Last Trace in Below Forest
Patrick Vereecke is researching his grandfather’s fate. The SS deported Leopold Vereecke from his native Rièzes, a town in Belgium. He never returned home. His grandson recently visited the International Tracing Service (ITS) in Bad Arolsen to have a look at documents testifying to Leopold Vereecke’s persecution.
“I can’t really say what motivates me to do this research,” observes Patrick Vereecke. “All I know is, I have to do it.” It all started in 1993 with a powder box where his grandmother had kept her husband’s neatly folded final letters. “She had never once said a word about the war years.”
On February 25, 1944, the SS surrounded Rièzes and arrested about forty-five men, among them Leopold Vereecke, who was thirty-three at the time. They locked him up in prisons in Dinant and Namur before deporting him to the Buchenwald concentration camp in Germany. “Someone presumably informed on him,” his grandson explains. “He was active in the resistance.”
The ITS archive contains numerous documents on Leopold Veerecke’s imprisonment in the Buchenwald and Mittelbau-Dora concentration camps. The Heinkel-Werke in Oranienburg, a subcamp of the Sachsenhausen concentration camp, was his final place of detention. From there he and the other camp inmates were sent off on a death march on April 21, 1945. Leopold Vereecke did not survive the march.
Shortly after the war, Leopold’s wife received a postcard from a former fellow inmate, René Lorge, who wrote that he had last seen Leopold on April 25, 1945 eleven kilometers north of Wittstock. “After that, every trace of him is lost,” says Patrick. „I try to reconstruct the death march village by village and day by day.“ At the time, the SS herded about 16,000 inmates together in the Below Forest near Wittstock. There was nothing to eat and, weakened by their martyrdoms in the concentration camps, many of them died.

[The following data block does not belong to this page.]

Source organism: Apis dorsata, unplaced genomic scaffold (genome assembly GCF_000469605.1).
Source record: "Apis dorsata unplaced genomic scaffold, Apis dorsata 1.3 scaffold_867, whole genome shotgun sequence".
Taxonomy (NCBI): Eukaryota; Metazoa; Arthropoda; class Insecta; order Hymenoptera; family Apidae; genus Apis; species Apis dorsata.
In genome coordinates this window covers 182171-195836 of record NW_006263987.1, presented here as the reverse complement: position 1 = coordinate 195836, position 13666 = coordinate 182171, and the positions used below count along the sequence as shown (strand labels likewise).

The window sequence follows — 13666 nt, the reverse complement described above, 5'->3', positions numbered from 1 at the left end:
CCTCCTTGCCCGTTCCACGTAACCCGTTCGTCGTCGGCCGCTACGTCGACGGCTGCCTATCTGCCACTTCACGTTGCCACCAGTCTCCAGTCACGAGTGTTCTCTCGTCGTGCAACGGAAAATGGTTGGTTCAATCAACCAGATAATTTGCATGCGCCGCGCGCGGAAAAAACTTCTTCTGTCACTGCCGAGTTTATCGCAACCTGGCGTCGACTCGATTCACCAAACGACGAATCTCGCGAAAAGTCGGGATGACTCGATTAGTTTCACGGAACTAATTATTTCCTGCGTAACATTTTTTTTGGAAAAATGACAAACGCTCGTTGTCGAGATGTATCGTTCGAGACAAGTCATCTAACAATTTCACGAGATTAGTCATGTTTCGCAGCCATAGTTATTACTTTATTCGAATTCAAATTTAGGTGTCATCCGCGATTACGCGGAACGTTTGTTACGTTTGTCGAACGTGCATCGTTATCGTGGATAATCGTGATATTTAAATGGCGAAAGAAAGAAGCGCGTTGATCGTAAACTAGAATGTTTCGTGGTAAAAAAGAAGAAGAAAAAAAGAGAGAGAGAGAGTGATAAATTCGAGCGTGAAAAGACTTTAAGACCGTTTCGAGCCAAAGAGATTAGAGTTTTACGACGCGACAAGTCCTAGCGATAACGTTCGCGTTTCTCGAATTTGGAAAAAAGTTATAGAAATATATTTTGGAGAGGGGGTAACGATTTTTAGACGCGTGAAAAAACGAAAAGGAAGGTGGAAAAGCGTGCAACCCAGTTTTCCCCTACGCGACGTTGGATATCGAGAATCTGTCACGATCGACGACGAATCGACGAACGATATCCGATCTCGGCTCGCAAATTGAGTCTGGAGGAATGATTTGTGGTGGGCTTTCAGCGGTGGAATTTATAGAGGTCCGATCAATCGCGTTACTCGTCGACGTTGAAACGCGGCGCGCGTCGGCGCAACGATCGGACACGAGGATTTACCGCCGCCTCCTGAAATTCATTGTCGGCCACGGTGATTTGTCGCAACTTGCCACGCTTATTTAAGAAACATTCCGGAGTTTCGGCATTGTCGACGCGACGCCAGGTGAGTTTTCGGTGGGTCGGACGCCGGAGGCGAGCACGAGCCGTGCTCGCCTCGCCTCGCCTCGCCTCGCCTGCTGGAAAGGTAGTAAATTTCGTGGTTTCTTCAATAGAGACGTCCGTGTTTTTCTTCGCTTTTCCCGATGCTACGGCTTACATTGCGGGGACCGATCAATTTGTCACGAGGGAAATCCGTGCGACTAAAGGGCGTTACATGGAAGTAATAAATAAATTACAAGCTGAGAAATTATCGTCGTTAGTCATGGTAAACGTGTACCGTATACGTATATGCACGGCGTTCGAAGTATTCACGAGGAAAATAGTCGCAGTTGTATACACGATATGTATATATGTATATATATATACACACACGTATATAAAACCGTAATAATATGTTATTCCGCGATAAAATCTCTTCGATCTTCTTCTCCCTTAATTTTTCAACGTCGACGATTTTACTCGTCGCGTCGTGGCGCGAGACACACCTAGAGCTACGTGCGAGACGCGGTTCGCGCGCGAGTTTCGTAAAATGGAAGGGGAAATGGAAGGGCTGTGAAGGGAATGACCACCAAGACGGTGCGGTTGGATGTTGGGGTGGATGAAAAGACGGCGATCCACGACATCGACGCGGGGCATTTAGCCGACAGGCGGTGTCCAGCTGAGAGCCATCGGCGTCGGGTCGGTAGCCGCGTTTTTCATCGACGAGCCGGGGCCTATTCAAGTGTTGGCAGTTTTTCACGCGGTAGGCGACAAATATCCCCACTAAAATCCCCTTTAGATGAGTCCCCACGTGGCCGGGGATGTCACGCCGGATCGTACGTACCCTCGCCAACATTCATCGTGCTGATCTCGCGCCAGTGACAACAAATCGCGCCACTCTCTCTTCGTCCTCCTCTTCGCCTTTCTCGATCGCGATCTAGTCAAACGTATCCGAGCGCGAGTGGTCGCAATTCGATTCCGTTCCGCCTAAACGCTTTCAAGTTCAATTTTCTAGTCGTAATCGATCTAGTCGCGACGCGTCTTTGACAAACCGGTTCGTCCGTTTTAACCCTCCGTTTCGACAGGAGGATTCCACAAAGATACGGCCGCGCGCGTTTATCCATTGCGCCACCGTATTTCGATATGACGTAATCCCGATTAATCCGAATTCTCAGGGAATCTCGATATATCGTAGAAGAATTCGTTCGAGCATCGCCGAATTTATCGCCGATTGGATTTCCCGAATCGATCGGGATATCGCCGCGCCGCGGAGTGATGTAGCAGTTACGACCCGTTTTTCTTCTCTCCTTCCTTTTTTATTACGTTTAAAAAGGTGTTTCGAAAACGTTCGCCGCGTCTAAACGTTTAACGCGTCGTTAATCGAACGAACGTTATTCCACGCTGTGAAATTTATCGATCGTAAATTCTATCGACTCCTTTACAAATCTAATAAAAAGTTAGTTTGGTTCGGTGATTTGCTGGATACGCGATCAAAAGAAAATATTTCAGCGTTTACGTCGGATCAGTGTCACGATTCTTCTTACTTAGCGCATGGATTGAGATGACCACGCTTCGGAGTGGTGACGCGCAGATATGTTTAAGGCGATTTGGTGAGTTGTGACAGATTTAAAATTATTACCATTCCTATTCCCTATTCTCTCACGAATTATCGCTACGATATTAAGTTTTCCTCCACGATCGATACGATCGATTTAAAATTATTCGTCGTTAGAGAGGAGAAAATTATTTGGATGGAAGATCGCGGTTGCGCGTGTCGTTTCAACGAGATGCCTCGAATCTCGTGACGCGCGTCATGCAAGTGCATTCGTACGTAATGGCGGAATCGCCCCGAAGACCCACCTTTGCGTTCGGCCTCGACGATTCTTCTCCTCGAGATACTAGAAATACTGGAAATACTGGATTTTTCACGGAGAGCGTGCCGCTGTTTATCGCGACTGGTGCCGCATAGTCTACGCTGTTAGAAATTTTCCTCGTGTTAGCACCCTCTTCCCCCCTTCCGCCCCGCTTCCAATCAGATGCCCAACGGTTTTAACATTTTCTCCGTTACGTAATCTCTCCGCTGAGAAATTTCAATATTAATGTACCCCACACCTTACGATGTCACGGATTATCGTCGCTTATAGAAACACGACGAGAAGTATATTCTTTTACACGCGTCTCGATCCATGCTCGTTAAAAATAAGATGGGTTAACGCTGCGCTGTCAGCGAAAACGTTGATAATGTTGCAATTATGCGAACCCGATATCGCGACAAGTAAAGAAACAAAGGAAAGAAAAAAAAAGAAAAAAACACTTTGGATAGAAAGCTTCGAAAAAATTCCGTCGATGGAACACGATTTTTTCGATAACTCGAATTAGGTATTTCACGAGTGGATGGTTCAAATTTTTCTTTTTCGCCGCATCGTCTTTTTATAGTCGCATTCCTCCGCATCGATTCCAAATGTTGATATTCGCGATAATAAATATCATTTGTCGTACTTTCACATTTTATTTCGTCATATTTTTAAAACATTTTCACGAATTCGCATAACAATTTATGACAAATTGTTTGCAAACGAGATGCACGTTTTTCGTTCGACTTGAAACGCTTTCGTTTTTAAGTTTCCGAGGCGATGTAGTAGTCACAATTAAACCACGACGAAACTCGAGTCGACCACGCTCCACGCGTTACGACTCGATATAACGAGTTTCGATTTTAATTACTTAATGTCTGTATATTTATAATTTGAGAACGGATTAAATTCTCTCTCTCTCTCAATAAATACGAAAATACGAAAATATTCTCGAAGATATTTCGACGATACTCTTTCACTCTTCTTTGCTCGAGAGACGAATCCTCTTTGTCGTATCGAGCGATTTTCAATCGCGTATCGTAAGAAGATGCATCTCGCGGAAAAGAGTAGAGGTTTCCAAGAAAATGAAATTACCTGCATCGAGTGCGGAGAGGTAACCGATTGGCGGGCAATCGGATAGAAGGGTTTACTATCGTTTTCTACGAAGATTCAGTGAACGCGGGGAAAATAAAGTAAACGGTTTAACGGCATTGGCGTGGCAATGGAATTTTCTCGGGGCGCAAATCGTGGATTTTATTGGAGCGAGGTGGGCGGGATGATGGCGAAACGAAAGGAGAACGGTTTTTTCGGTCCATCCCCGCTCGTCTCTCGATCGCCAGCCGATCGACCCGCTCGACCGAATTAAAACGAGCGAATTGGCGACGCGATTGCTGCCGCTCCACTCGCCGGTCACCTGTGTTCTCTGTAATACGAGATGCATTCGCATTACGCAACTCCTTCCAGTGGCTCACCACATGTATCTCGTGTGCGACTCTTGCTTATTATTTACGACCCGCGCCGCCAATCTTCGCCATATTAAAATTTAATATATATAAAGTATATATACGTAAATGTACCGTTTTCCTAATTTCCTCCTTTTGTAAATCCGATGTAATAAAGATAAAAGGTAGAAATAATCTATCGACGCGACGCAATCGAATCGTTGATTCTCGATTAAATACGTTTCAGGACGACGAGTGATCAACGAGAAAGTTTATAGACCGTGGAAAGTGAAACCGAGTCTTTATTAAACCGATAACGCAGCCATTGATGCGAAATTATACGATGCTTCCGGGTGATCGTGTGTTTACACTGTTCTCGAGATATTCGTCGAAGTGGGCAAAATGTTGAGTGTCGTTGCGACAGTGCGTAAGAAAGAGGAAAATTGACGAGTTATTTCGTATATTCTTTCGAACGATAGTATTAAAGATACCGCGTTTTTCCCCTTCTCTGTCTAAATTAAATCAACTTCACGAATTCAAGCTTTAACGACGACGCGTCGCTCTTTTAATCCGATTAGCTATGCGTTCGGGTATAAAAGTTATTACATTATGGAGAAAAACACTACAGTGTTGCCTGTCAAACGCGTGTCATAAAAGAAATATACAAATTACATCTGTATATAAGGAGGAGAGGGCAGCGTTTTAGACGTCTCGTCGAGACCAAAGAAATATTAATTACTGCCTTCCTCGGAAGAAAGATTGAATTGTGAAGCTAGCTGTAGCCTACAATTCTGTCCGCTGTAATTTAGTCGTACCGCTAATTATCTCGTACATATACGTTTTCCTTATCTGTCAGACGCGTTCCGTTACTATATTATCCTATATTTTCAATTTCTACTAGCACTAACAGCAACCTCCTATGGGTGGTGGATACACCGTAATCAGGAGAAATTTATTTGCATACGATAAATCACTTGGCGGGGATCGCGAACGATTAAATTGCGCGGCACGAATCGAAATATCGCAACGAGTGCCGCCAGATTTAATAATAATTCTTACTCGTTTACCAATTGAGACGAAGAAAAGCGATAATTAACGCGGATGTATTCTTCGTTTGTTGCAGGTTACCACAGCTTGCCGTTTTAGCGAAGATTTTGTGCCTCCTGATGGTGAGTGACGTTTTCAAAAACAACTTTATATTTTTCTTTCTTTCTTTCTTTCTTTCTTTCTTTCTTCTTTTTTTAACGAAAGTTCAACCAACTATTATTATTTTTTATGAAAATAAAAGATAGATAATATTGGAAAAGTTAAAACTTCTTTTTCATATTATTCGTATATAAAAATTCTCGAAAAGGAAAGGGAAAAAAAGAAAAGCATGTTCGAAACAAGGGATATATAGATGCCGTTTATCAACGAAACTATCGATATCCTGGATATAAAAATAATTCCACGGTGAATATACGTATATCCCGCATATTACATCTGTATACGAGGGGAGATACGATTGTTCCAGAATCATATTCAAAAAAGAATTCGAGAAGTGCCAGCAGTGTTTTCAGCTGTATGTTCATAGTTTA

Patrick Vereecke, now fifty-seven, wants to fill in the gaps in the information about his grandfather, and analyze all existing documents and traces. “I want to preserve his memory.” When he died, the Belgian partisan left a wife and four children behind. “My father was so young at the time of his father’s arrest that he couldn’t even remember him.” Patrick Vereecke expressed his gratitude to the ITS for supporting him in his research efforts. “I’ve realized what an open institution the ITS is today. That’s tremendously important.” Now he plans to return to the sites of his grandfather’s persecution and follow the route of the death march.